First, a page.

My first year of college I was really homesick, as much as I wanted to get away from those Roosters I really did miss them.
I eventually moved back to Puerto Rico and worked as a teacher – the fast talking, lack of shyness, and dealing with a ton of people worked well there. But, after a year of teaching and some heartache I realized it wasn’t for me. I returned to the tundra of Syracuse – better the one you know than the one you don’t and went back to school for my master’s in information management – I was a computer nerd at heart.
I got a job in NYC as a computer programmer. The lonely job of a computer programmer; sitting in a cubicle all day in front of a computer while staring at four grey walls. Then heading home in the evening to an empty apartment – well my cat Midnight was there to greet me – and some Chinese takeout. I wasn’t happy in my job. It took some time and some major stumbles, including almost getting fired, but I finally landed at my current job. Managing Training and Support for our department.
All those years of being a part of such a large family have paid off. I have to deal with different personalities – some of them can be kid of brutal. Even on par with “Grandma’s mine!”, making the thick skin come in handy. I have to work as part of a team, and learn how to share the spotlight with them.
Part of what I enjoy the most now is my vacation time, the time that I get to be 9 of 27 again. Now there’s another 30 or more counting my cousin’s kids and add the spouses and well…
You better learn how to talk faster and louder – with all the new competition that’s coming around!
I realized that part of my procrastination had to do with lack of me time. Reading The Now Habit really opened me to that.
I find that over the last week its begun to sink in even more. I purchased a new zippy bells and whistles laptop which means I’m no longer using my work laptop for other stuff on my off time AND giving me the freedom to work on the many things that I’d been putting off for lack of having my personal work machine: Peter’s web page, Wil’s photo books, the blog.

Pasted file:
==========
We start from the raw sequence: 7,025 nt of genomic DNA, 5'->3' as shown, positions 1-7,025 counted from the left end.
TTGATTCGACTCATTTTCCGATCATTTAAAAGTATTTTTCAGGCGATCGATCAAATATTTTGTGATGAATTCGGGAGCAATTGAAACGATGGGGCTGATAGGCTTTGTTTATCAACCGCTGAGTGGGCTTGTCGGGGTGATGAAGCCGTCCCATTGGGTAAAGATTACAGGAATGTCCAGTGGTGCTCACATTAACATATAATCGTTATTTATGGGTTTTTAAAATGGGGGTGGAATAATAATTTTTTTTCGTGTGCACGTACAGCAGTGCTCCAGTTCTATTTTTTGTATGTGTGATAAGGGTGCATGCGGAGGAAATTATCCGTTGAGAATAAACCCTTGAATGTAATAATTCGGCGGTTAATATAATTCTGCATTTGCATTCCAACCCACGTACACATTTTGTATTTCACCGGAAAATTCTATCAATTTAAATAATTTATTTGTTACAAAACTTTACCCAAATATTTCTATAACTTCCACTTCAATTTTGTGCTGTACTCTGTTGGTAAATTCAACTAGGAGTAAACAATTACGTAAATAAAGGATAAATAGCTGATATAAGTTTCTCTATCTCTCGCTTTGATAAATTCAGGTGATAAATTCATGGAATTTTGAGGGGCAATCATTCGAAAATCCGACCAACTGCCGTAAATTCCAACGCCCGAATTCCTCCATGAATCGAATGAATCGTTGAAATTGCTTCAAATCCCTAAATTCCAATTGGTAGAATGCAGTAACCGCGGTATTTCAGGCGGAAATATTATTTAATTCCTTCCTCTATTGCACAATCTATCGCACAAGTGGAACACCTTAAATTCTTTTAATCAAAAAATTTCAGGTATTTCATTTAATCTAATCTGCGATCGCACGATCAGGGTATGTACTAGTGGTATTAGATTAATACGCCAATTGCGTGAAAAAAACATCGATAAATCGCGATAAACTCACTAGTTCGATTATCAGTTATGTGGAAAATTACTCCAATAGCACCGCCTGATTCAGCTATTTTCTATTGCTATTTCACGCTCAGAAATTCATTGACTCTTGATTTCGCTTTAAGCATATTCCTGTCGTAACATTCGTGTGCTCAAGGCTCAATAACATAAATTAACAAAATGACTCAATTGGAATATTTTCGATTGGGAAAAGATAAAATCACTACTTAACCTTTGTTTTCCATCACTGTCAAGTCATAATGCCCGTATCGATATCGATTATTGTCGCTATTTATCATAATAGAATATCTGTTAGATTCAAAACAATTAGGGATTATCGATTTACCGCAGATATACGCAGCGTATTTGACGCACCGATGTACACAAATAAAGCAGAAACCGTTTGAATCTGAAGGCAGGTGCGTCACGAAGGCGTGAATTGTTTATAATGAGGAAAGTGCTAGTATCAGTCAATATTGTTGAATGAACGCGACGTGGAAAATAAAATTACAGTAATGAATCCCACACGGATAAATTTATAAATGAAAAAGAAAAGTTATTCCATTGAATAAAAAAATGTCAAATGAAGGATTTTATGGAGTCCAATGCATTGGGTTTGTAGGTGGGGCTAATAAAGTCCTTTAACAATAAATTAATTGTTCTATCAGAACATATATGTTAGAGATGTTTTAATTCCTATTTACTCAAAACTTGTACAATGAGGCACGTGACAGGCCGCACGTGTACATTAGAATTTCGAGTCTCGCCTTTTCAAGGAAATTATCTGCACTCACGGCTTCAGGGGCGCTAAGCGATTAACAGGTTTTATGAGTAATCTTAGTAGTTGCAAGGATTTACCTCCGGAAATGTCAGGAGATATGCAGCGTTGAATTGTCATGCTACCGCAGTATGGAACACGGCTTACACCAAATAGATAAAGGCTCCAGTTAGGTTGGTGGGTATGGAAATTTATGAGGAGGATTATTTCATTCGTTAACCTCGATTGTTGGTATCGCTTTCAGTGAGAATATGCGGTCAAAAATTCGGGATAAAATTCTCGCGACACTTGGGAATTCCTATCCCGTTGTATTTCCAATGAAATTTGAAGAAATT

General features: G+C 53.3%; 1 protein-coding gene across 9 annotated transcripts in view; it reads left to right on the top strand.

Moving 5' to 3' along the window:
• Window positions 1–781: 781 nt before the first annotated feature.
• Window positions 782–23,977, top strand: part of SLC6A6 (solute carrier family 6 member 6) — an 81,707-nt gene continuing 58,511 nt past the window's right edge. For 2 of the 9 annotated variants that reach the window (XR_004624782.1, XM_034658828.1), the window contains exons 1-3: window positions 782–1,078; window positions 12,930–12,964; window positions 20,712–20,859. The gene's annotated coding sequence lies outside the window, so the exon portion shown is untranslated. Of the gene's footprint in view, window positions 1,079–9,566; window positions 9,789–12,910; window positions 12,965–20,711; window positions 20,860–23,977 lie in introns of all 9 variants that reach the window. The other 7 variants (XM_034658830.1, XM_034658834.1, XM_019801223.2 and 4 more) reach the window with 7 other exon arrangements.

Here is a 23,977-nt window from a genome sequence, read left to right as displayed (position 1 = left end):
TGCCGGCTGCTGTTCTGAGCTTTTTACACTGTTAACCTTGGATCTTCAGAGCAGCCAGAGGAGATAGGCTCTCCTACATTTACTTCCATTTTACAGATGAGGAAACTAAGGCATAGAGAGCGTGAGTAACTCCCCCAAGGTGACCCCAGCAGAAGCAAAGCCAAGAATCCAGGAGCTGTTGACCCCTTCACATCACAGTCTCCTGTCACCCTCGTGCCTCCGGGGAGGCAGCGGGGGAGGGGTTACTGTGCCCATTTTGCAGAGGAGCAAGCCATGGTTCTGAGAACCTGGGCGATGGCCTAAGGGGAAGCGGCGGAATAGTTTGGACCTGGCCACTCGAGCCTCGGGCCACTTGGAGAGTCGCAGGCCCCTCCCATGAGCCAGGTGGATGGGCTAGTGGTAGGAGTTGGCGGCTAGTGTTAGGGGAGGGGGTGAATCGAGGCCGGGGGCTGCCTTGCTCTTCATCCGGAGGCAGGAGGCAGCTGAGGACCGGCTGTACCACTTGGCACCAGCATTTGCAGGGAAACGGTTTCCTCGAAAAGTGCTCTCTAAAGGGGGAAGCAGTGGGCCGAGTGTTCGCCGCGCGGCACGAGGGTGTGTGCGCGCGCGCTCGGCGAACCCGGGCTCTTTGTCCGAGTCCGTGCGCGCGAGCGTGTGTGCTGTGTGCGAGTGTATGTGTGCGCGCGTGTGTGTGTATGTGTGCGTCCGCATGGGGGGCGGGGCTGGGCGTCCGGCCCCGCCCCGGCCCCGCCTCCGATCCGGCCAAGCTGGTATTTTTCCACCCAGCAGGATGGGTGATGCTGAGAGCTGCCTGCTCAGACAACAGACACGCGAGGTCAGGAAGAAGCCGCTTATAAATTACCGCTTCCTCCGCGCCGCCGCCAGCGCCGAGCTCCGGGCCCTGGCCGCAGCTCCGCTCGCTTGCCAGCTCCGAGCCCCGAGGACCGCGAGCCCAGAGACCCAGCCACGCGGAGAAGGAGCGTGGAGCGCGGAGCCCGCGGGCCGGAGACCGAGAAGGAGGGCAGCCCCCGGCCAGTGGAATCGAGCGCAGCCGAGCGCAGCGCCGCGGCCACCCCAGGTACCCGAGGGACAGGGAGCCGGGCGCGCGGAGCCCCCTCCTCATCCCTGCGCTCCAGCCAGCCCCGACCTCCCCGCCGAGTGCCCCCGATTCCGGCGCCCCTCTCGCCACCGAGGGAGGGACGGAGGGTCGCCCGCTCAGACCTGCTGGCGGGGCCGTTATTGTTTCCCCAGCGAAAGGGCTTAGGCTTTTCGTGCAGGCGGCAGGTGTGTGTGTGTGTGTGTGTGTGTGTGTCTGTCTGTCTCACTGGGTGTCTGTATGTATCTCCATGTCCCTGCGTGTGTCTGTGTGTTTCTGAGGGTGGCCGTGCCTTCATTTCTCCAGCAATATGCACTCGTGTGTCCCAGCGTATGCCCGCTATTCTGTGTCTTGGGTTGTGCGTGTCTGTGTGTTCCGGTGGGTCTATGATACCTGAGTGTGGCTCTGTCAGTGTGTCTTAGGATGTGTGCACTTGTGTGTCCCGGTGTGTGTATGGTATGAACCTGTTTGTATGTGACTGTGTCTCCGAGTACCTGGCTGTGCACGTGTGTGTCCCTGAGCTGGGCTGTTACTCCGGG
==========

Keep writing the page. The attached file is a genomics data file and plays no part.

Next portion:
Now here I am with no excuses and 1/3 of the way done with a new novel I’m reading — as soon as I’m done with some web updates I’m off to go read in bed 🙂 and started on Wil’s photo album again.
Next project is the baby videos to DVD, but one step at a time folks!
The dilemma I’m going through when it comes to evaluating training is that I primarily train on software. I also manage the support line for said applications. The question becomes, if I get more calls after doing training has the training been effective? Who are the people that call? Those that have taken the training or those that refuse to? A hodgepodge of both?
Tomorrow I’m going to evaluate the effectivenes of some bi-monthly (as in every other month) calls I do with the key players in each office for one of our apps. I noticed we had about 25% of the offices that didn’t have a person represented in the last two calls. Will these offices have fewer or more calls to the support line? My guess is fewer. If the key players show no interest in the bi-monthly calls there would be also less interest in the firm as a whole. But I may be proven wrong — they may just have no direction as to where to go for training and where to get guidance and call us even more.
There are the other measures of evaluating just run of the mill training through user surveys. They work OK but they miss a key element in gauging how well people have learned the application. If only I could record the mouse-clicks on the app of users before and after training and have some software tool analyze the differences. Some computer nerd out there, do you hear me?